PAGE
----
Definition of Deform

1. Verb. Make formless. "The heat deformed the plastic sculpture"

Generic synonyms: Alter, Change, Modify
Derivative terms: Deformation



2. Verb. Twist and press out of shape.
Exact synonyms: Contort, Distort, Wring
Specialized synonyms: Morph
Generic synonyms: Distort, Twine, Twist
Related verbs: Wrench, Wring, Wring
Derivative terms: Contortion, Contortion, Deformation, Deformation, Distortion

3. Verb. Cause (a plastic object) to assume a crooked or angular form. "They deform the glass tubes"; "The strong man could turn an iron bar"
Exact synonyms: Bend, Flex, Turn, Twist
Generic synonyms: Change Form, Change Shape
Specialized synonyms: Dent, Indent, Incurvate, Gnarl, Crank, Convolute, Convolve
Derivative terms: Bend, Bendable, Bender, Deformation, Deformation, Flexible
Antonyms: Unbend

4. Verb. Become misshapen. "The sidewalk deformed during the earthquake"
Generic synonyms: Change Form, Change Shape
Derivative terms: Deformation, Deformation

5. Verb. Alter the shape of (something) by stress. "His body was deformed by leprosy"
Exact synonyms: Distort, Strain
Generic synonyms: Form, Shape
Specialized synonyms: Jaundice
Derivative terms: Deformation, Strain

6. Verb. Assume a different shape or form.

Definition of Deform

1. v. t. To spoil the form of; to mar in form; to misshape; to disfigure.

2. a. Deformed; misshapen; shapeless; horrid.

Definition of Deform

1. Verb. (transitive) To remove the form of. ¹

2. Verb. (transitive) To remove the looks of; to disfigure; as, a face deformed by bitterness. ¹

3. Verb. (transitive) To mar the character of; as, a marriage deformed by jealousy. ¹

4. Verb. (transitive) To alter the shape of by stress. ¹

5. Verb. (intransitive) To become misshapen or changed in shape. ¹

6. Adjective. (obsolete) Deformed, misshapen. ¹

¹ Source: wiktionary.com

Definition of Deform

1. to spoil the form of [v -ED, -ING, -S]

Medical Definition of Deform

1. Deformed; misshapen; shapeless; horrid. "Sight so deform what heart of rock could long Dry-eyed behold?" (Milton) Origin: L. Deformis; de- + forma form: cf. OF. Deforme, F. Difforme. Cf. Difform. 1. To spoil the form of; to mar in form; to misshape; to disfigure. "Deformed, unfinished, sent before my time Into this breathing world." (Shak) 2. To render displeasing; to deprive of comeliness, grace, or perfection; to dishonor. "Above those passions that this world deform." (Thomson) Origin: L. Deformare; de- + formare to form, shape, fr. Forma: cf. F. Deformer. See Form. Source: Websters Dictionary (01 Mar 1998)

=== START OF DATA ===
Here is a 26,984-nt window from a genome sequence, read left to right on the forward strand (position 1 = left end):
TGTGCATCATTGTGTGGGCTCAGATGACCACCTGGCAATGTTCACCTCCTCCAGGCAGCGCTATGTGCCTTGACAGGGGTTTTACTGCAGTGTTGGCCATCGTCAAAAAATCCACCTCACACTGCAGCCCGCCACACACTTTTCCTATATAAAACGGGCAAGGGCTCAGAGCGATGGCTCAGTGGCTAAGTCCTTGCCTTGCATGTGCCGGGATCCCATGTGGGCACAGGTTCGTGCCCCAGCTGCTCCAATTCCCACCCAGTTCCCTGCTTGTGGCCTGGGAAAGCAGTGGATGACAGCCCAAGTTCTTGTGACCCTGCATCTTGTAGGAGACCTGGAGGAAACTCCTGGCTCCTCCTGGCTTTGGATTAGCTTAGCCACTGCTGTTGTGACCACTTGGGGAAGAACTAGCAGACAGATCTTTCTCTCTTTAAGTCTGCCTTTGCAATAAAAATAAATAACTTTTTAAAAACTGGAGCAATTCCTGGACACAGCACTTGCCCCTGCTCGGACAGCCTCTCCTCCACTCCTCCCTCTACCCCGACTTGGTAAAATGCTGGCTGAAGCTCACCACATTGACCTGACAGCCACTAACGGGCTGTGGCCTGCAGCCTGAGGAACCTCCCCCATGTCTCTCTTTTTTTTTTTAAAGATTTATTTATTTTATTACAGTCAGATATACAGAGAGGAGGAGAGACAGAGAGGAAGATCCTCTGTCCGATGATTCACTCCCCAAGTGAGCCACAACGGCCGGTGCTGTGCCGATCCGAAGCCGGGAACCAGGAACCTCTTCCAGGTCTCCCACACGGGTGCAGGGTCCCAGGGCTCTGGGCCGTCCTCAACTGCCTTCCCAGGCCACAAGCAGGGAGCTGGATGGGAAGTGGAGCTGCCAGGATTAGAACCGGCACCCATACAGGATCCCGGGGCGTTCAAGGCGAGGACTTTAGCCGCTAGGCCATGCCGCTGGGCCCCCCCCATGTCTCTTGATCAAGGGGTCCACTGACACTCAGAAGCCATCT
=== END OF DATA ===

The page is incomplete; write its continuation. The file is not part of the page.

Deform Pictures

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Lexicographical Neighbors of Deform

deforcements
deforceor
deforceors
deforcer
deforcers
deforces
deforciant
deforciants
deforcing
deforest
deforestation
deforestations
deforested
deforesting
deforests
deform (current term)
deformability
deformable
deformalize
deformalized
deformalizes
deformalizing
deformation-retract
deformation-retracted
deformation-retracting
deformation-retracts
deformation energy
deformation retract
deformation retracted

Literary usage of Deform

Below you will find example usage of this term as found in modern and/or classical literature:

1. Blackwood's Edinburgh Magazine (1837)
"In silence mend what ills deform thy mind ; But all thy good impart to all thy kind. THE BULE OF ACTION. CANT. Ü ! sacred Cant 1 how canting men declaim, ..."

2. The British Theatre; Or, A Collection of Plays: Which are Acted at the by Inchbald, Elizabeth Inchbald (1808)
"Ah, that poor corse! pale! pale! deform'd with murder! Is that my Sigismunda ? [Throws himself down by her. THE END. ..."

3. Lessing's Laokoon by Gotthold Ephraim Lessing, Albert Hamann (1878)
"Cheated of feature by dissembling nature, deform'd, unfinish'd, sent before my time Into this breathing world, scarce half made up, And that so lamely and ..."

4. The Works of William Robertson: To which is Prefixed an Account of His Life by William Robertson, Alexander Stewart (1820)
"... a series of wars, the motives as well as the consequences of which were unimportant, fill and deform the annals of all the nations hi Europe, ..."

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